Advice for Great Music Practice Sessions
By Emily Kline
Success and enjoyment with playing an instrument is best achieved when the student (you or your child) has embraced the principles surrounding practicing. Young and old musicians alike benefit from creating and implementing a customized regiment. Advice on specific practicing techniques and styles vary, but generally, the following advice will set your foundation for progression and enjoyment.
Planning and adjusting your practice goals should be ongoing and a partnership with you and your instructor. What will you practice? How long and how often? What time or times of day work best for your schedule and when you’re most alert? Should you work on more than one piece at a time? Where is the best environment for your sessions? What additional materials or tools will help your session? How will you record your progress and questions? All these questions need to be addressed and revisited periodically by the student (and parents at times) and the instructor.
Repetition and challenge will help you grow as a musician. Closely tied is the consistent time you allocate for practice. This does not necessarily mean daily but missing months of practicing will not foster progress. It’s better to practice four times a week consistently than to set a goal of every day that when a day is missed, you feel a sense of failure. Busy life schedules often prevent a daily, uninterrupted 30 minute session so it’s better to practice in three 10 minute chunks than to give up on the day because the day is full. Journalizing your short sessions will help you remember the baby steps toward the weekly goal. Cramming your entire weeks’ worth of practice into one afternoon rarely works.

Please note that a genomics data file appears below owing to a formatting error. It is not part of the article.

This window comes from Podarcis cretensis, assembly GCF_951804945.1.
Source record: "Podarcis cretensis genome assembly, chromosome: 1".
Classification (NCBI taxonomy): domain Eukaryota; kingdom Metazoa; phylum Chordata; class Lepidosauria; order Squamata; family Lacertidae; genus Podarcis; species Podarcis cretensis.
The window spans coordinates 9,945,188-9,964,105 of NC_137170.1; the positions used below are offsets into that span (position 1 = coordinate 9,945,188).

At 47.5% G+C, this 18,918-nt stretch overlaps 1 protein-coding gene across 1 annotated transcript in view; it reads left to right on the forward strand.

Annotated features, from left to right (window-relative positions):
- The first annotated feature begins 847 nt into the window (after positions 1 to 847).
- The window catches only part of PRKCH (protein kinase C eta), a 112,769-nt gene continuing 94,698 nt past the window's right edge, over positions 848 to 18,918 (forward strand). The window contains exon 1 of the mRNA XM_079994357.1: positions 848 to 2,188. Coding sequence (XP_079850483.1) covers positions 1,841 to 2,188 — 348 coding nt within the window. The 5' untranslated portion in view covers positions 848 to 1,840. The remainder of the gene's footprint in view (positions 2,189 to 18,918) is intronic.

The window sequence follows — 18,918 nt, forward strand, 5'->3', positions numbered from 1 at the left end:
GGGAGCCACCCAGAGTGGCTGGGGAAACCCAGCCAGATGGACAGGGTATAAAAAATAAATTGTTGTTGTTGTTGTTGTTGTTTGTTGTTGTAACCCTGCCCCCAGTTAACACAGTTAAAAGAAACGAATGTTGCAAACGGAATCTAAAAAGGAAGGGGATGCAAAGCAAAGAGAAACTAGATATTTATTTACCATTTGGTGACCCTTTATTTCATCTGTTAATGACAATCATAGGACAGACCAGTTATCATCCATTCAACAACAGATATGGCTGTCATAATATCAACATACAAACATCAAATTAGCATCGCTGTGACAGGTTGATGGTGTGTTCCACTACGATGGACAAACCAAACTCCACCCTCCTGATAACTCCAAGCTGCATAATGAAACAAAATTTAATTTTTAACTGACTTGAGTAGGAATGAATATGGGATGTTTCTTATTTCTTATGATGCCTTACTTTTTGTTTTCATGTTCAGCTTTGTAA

How to Practice
Over time, you’ll learn how you practice best. How long can you sit without your mind wandering? What time of day is best (most feel the most alert in the morning)? Can I practice in a busy place or do I need absolute silence? Do pieces that I love to play help me practice longer and enjoy the instrument? Do my pieces challenge me and stretch my skills? Setting yourself up for a successful practice session takes all these questions into consideration. Some answers you’ll discover after a few experiments but the key is to customize an approach that is fun and polishes your skills.
Ask your instructor how they practice and what works well for them and other students they teach. Teachers understand that the real learning happens during practice sessions and not during the lesson. It’s frustrating for teachers to review the same pieces each week and not see improvement. They want the student to succeed so ask for practice session advice they think will work for you.
Many teachers encourage students to tackle the most difficult pieces or techniques first in your practice session because your mind and muscle memory are at its freshest at the beginning. For many songs, this is often times not at the beginning of the piece. Working slowly through the difficult sections and then adding in the easy parts offers the most learning and a faster route to mastery. Taking notes on the sheet music and in a practice journal are critical to learning. The best musicians mark their music to remind them of the important spots and avoid repeating mistakes. Building up your speed to the intended pace is one of the last refinements to playing a piece. Many successful musicians take time away from their instrument to research a particular piece and think about the composer’s intent with notations like tempo and accents.
Many musicians have struggled at times with practice sessions and have felt stuck in a rut with their progression. The internet and other sources offer much help for specific for your instrument and hurdle. Your instructor is your biggest cheerleader and coach regarding your practice sessions because of their experience with you and other students. If you practice your plan consistently and take the coaching of your instructor, you’ll flourish as a musician.